The Emergency Department or a Cup of Tea?

The Emergency Department or a Cup of Tea?

24 October 2018

Mental Health presentations at emergency departments (ED) are increasing dramatically. Figures from around the country suggest that there is a 27% annual increase in 10-19 year olds presenting to ED for crisis mental health help.

ED is not a place anyone wants to be, let alone when you are distressed and in crisis. A recent study showed that about 60% of people attending ED for mental health were classified as having an urgent to potentially life-threatening issue. Yet those seeking help at ED for mental health wait longer than if the problem were a physical health issue. Mental health is the issue in 4% of ED presentations, but account for 30% of patients waiting for more than eight hours.

To compound an already stressed system, mental health advocates predict of a tsunami of ED presentations once the National Disability Insurance Scheme (NDIS) achieves full roll-out and the funding for programs such as Partners in Recovery (PIR) stops. PIR is a program that aims to help people living with a mental illness to remain well, living and participating in the community.

Those who are currently accessing PIR are guaranteed continuity of supports, although we don’t know many details of that support yet. Those who are not already on a program such a PIR have no clear guarantee of help. The fear is that without programs such as PIR, which doesn’t require a referral, is free and relatively easy to connect with, there will be many who do not access help and become severely unwell- some of whom are likely to end up in ED.

The NSW Government recently announced a number of suicide prevention measures. Amongst the announcements was one for funding mental health cafes as an alternative to ED. Options for mental health support outside of business hours are limited and often people in crisis turn to the ED. In fact, more than half of people attending ED for mental health do so outside of business hours. Mental health cafes offer safe, therapeutic spaces for mental health consumers out of hours.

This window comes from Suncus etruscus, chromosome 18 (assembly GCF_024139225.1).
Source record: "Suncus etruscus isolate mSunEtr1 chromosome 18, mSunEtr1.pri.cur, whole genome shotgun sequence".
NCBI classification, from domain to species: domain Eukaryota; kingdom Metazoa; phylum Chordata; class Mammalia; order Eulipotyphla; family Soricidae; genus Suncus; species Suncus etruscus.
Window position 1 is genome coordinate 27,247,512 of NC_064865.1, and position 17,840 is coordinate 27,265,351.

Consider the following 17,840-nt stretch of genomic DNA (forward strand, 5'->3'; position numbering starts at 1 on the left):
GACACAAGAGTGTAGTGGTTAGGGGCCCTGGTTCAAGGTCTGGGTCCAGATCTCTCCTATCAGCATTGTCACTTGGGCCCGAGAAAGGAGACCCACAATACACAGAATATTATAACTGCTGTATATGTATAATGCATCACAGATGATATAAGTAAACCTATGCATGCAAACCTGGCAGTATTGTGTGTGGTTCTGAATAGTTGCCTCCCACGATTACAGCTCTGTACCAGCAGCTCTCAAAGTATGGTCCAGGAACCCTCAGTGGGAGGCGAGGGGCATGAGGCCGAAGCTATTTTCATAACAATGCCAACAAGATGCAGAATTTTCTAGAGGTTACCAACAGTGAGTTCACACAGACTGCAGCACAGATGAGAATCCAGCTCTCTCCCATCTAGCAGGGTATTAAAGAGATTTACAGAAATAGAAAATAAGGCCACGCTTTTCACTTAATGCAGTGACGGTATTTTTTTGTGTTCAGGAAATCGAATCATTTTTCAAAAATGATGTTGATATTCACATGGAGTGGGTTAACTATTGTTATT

Originally mental health cafes were introduced in the United Kingdom with remarkable results. Since then, St Vincent’s Hospital Melbourne has also opened a café, the Safe Haven. The café is staffed by a mental health clinician and peer support workers. It does not offer clinical mental health interventions, but instead aims to support people to identify and locate what options may be available to support them as well as all-important company for those feeling isolated and lonely. It also helps people to understand about their own response to crises and to develop self-management skills.

This won’t solve the suicide crisis in Australia, but it is an important part of the puzzle. Those who work in the community mental health sector really lament the loss of programs such as PIR, but this offers something like “PIR-late & lite” and will help to support those who feel like there is no-one to help them. There is a real challenge remaining, which is reaching people before they end up at crisis point. It is only when we start to solve underlying issues of disadvantage in Australia then we will really start to reduce the suicide rate.

Ellen Marks

Dr Ellen Marks - General Manager Advocacy and Inclusion